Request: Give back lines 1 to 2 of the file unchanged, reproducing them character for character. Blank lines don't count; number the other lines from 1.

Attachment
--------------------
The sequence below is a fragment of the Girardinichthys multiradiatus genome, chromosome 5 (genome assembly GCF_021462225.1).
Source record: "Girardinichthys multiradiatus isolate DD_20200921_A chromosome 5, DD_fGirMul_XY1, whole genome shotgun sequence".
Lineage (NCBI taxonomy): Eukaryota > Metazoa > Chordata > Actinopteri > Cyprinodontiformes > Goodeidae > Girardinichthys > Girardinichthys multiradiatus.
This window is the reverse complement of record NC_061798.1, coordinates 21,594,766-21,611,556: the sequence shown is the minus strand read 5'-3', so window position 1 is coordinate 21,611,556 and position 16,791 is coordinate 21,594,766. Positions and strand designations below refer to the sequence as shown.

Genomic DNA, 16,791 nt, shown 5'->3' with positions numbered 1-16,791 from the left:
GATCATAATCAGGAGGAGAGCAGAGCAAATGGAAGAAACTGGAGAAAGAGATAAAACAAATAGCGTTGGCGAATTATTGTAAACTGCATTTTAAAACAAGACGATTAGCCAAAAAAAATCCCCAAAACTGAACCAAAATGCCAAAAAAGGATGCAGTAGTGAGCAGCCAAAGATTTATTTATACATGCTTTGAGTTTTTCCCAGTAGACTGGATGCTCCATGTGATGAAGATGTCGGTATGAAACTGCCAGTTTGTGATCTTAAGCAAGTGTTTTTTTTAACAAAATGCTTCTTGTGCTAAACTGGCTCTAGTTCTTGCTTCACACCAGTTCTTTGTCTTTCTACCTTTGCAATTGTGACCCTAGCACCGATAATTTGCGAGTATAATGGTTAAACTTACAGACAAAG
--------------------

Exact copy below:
The sequence below is a fragment of the Girardinichthys multiradiatus genome, chromosome 5 (genome assembly GCF_021462225.1).
Source record: "Girardinichthys multiradiatus isolate DD_20200921_A chromosome 5, DD_fGirMul_XY1, whole genome shotgun sequence".